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Norman Fairclough
Born 1941 (1941)
Occupation Critical Discourse Analysist
Employer Lancaster University

Norman Fairclough (1941 -) is emeritus Professor of Linguistics at Lancaster University. He is one of the founders of critical discourse analysis, a branch of sociolinguistics or discourse analysis that looks at the influence of power relations on the content and structure of writings.[1][2][3]


Methodology of CDA

Fairclough's line of study, also called textually oriented discourse analysis or TODA, to distinguish it from philosophical enquires not involving the use of linguistic methodology, is specially concerned with the mutual effects of formally linguistic textual properties, sociolinguistic speech genres, and formally sociological practices. The main thrust of his analysis is that, if —according to Foucaultian theory— practices are discursively shaped and enacted, the intrinsic properties of discourse, which are linguistically analysable, are to constitute a key element of their interpretation. He is thus interested in how social practices are discursively shaped, as well as the subsequent discursive effects of social practices.

Language and Power (1989; now in a revised second edition 2001) explored the imbrications[1] between language and social institutional practices and of "wider" political and social structures. In the book Fairclough developed the concept of synthetic personalisation to account for the linguistic effects providing an appearance of direct concern and contact with the individual listener in mass-crafted discourse phenomena, such as advertising, marketing, and political or media discourse.[4][5] This is seen as part of a larger-scale process of technologisation of discourse, which englobes the increasingly subtle technical developments in the field of communication that aim to bring under scientifically regulated practice semiotic fields that were formerly considered suprasegmental, such as patterns of intonation, the graphic layout of text in the page or proxemic data.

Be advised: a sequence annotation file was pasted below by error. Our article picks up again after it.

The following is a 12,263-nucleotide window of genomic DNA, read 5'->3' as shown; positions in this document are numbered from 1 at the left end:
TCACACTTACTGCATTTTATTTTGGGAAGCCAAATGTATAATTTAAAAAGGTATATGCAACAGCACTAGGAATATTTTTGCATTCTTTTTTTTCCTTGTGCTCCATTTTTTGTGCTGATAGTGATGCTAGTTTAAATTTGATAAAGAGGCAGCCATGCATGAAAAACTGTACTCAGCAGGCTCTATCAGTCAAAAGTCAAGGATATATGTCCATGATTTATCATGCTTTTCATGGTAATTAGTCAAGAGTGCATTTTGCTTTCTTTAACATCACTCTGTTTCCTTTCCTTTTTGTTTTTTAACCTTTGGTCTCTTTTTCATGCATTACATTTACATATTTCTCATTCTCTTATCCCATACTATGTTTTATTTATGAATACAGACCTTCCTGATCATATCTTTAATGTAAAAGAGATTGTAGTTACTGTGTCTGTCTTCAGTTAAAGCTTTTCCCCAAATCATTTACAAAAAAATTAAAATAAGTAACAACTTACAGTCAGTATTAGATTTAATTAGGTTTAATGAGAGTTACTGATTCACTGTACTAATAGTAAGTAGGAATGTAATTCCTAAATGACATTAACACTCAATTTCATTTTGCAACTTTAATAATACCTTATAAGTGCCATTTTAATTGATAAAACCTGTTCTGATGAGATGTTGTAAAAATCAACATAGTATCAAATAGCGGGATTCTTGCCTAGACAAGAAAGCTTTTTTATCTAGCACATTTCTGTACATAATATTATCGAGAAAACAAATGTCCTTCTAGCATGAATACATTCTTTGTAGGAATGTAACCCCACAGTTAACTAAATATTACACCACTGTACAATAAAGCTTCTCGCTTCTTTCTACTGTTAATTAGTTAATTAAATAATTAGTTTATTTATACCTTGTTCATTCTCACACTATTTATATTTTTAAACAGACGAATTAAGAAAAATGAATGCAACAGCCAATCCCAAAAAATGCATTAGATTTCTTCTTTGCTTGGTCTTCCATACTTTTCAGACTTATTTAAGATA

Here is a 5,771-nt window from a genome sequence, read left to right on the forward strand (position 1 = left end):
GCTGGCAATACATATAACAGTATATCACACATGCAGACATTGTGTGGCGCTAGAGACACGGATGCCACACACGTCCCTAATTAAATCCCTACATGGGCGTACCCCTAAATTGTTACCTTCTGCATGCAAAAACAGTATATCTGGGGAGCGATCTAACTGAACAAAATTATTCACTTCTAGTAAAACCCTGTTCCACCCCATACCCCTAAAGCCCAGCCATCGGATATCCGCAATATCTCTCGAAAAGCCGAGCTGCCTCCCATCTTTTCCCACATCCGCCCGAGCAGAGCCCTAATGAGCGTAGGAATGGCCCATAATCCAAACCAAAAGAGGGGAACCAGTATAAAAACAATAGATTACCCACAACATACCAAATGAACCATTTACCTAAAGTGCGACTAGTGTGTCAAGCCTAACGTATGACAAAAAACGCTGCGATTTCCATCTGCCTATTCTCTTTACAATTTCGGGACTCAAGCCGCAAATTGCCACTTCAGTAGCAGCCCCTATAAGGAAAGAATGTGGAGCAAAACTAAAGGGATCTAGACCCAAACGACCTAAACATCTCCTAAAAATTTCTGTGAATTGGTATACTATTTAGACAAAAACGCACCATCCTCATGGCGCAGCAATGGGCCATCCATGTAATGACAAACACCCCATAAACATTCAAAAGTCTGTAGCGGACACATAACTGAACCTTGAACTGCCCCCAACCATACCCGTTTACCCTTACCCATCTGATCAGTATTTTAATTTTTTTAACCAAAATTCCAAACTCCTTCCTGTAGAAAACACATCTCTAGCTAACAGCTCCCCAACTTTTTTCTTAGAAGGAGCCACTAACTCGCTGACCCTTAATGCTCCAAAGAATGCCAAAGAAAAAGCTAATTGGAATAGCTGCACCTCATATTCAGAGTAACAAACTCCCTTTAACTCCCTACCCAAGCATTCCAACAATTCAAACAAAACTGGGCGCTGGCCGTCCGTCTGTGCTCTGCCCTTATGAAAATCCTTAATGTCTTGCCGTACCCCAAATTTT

His book New Labour, New Language? looks at the rhetoric used by the political party New Labour in the United Kingdom.


Fairclough's theories have been influenced by Mikhail Bakhtin and Michael Halliday on the linguistic field, and ideology theorists such as Antonio Gramsci, Louis Althusser, Michel Foucault and Pierre Bourdieu on the sociological one.




  • Fairclough, Norman (1989). Language and Power. London: Longman.
  • Fairclough, Norman (1992). Discourse and Social Change. Cambridge: Polity Press
  • Fairclough, Norman (1995). Media Discourse. London: Edward Arnold.
  • Fairclough, Norman (1995). Critical Discourse Analysis. Boston: Addison Wesley.
  • Chouliaraki, Lilie and Norman Fairclough (1999). Discourse in Late Modernity - Rethinking Critical Discourse Analysis. Edinburgh: Edinburgh University Press
  • Fairclough, Norman (2000). New Labour, New Language? London: Routledge.
  • Fairclough, Norman (2001). Language and Power (2nd edition). London: Longman.
  • Fairclough, Norman (2003). Analysing Discourse: Textual Analysis for Social Research. London: Routledge.
  • Fairclough, Norman (2006). Language and Globalization. London: Routledge.
  • Fairclough, Norman (2007)(Ed.). Discourse and Contemporary Social Change. Bern

Journal articles

  • Fairclough, Norman (1985). Critical and Descriptive Goals in Discourse Analysis. Journal of Pragmatics 9: 739-763.
  • Fairclough, Norman (1992). Discourse and Text: Linguistic Intertextual Analysis within Discourse Analysis. Discourse and Society 3(2): 193-217.
  • Fairclough, Norman (1993). Critical Discourse Analysis and the Marketisation of Public Discourse: The Universities. Discourse & Society 4(2): 133-168.
  • Fairclough, Norman (1996). A Reply to Henry Widdowson's 'Discourse Analysis: A Critical View'. Language & Literature 5(1): 49-56.